The City of Helsinki provides Navigil’s wristwatches to approximately two hundred customers who suffer from memory loss diseases such as dementia. Customers can live at home, and if they leave outside a predesignated area, they can be tracked and contacted without any delay with the built-in mobile phone of Navigil’s wristwatch. The technology has already saved several people’s lives and provided peace of mind to families and friends of the users.
“In one case a customer left home on a winter night but didn’t respond when our service team called the phone in the wristwatch. The team went to the vicinity, used a tablet and tracked the customer’s location in a forested area. The team found the customer fallen in a ditch. Certainly, the customer would have fared very badly without GPS location tracking,” says Jere Finne, development manager at telecare and wellbeing services at City of Helsinki’s Service Centre.
Two different groups of customers use Navigil’s wristwatches. One consists of persons who are waiting for institutional care. The wristwatch secures this period when they stay at home. The second group is still in a relatively good condition, capable to move about and participate in activities outside home. However, they may forget where they are and require help in such situations.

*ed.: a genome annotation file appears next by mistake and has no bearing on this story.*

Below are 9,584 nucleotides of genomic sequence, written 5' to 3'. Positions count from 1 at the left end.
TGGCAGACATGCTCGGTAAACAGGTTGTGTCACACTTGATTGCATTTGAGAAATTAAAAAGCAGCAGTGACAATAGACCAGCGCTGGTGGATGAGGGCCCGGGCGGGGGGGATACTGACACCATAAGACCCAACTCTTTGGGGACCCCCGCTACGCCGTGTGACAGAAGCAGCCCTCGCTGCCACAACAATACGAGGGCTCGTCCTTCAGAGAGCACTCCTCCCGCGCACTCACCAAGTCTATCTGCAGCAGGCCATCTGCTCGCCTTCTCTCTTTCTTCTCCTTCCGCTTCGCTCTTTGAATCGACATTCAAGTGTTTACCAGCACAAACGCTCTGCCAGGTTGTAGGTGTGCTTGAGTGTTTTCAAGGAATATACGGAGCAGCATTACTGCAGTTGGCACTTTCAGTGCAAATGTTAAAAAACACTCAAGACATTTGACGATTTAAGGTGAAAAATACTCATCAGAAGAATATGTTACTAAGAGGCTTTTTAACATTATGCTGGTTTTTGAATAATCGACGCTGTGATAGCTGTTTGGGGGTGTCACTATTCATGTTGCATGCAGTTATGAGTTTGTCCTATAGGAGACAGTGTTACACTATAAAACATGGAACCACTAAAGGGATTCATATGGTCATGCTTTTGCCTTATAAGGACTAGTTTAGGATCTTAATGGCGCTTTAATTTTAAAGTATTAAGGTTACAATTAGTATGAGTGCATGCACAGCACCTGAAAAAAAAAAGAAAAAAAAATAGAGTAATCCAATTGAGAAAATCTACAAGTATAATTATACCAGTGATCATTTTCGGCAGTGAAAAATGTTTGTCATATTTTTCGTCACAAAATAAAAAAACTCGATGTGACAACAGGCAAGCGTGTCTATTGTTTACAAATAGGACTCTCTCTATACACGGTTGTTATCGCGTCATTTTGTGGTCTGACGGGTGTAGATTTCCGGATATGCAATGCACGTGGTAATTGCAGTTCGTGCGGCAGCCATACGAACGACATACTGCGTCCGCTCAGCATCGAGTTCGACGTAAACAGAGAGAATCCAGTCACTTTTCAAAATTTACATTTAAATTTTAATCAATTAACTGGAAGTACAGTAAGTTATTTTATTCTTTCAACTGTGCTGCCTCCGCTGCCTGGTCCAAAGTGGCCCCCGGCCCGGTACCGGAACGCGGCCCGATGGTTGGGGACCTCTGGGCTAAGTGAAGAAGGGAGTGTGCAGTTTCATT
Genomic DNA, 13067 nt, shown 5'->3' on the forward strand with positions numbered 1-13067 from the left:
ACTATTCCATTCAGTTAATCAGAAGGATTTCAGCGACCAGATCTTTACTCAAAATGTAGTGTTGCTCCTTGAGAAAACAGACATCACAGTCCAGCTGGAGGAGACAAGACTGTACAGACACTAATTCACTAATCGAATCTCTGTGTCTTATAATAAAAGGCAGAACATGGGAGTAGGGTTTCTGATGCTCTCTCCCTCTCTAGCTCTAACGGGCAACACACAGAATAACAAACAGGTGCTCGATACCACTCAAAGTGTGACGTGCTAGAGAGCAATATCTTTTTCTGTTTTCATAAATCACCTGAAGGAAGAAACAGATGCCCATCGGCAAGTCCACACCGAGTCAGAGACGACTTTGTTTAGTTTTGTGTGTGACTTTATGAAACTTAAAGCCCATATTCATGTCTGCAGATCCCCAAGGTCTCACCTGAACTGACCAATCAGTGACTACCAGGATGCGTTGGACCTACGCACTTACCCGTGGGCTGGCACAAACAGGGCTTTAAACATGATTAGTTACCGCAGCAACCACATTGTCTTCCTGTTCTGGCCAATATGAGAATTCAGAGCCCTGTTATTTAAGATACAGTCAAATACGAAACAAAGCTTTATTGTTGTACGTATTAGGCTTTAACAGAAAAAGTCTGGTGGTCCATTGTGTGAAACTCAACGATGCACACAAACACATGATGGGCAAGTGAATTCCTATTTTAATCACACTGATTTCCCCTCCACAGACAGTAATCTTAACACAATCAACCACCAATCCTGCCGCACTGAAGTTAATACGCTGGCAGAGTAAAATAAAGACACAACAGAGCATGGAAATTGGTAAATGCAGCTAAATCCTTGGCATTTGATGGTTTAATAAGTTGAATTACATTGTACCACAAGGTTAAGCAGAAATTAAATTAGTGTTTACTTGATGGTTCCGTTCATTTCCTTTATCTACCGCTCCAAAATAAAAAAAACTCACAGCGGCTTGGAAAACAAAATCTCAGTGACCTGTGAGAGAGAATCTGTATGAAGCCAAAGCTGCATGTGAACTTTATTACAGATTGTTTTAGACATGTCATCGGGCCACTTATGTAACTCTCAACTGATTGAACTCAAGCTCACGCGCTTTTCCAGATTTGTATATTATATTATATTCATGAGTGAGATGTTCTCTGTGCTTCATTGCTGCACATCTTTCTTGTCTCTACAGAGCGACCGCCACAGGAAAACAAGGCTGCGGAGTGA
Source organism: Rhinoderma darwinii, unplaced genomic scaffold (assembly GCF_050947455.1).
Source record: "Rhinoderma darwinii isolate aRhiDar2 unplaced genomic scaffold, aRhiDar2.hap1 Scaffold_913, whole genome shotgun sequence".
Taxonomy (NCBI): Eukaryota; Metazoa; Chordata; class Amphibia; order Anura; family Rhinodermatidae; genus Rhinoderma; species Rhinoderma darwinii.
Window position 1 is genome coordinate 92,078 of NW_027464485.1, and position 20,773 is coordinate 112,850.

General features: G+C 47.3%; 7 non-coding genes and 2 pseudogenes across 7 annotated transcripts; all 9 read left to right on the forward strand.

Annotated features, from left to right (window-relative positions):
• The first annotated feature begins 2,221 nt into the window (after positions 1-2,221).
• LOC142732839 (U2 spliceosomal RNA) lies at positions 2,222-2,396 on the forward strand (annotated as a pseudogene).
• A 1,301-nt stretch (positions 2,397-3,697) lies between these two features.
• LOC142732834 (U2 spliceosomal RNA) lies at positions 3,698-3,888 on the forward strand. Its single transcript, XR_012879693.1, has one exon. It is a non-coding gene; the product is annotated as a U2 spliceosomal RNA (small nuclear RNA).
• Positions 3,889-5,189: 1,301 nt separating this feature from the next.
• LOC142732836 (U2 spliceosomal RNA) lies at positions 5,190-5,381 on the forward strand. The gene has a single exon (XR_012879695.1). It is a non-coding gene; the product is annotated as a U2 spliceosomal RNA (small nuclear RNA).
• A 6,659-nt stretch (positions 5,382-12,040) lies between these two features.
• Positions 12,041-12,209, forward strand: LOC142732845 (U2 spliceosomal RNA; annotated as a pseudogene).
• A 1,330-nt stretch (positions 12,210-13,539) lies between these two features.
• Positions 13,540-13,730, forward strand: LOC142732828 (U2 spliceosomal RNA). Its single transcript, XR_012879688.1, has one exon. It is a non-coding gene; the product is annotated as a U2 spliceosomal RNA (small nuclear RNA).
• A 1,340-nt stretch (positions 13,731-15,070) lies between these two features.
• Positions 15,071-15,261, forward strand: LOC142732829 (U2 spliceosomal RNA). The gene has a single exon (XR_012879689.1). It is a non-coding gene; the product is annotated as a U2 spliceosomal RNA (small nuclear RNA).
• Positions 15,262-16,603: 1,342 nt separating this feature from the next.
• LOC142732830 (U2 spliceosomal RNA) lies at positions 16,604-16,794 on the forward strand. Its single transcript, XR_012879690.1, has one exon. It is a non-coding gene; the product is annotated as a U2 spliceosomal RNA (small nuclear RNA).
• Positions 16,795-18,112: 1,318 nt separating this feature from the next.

“Our primary goal is to improve the quality of life for our customers, and we are very pleased with the results of this telecare tracking technology. Now, we can let our customers stay home and feel independent and safe. This improves their overall wellbeing and saves lives and resources,” says Jere Finne.
Navigil’s solution enables individual settings for movement and alarms based on activity, location and time of the day. Geographically, the area can be city-wide during daytime, and very limited at night. If the system detects the user leaving the area or any other unusual event, it can send an automated alarm in a preset order.
The biggest benefit has been the possibility to track the customer immediately and open an instant voice contact. In most cases, the staff of Helsinki Service Centre has been able to direct the customer back home during a call before anything harmful happened and without need to send a pick-up team.
In some cases, a service team has paid a regular visit to customer’s home and found it deserted with all lights on. Then it has been easy for the team to use the tracking service and contact the customer.
“In one case an elderly woman had left her home, and our team tracked and contacted her when she was at the railway station. She was about to take the train to another city, claiming she had an appointment with a friend. However, during the conversation it turned out that there was no appointment. She was successfully persuaded to return home”, Finne says.
In the future, the City of Helsinki plans to deploy the new Navigil Suite. It includes Navigil 580 wellbeing wristwatch and the cloud-based Navigil Service, which provides advanced AI-based analysis of the user’s wellbeing in real-time. The individual analysis is consolidated on a dashboard that is easy to understand.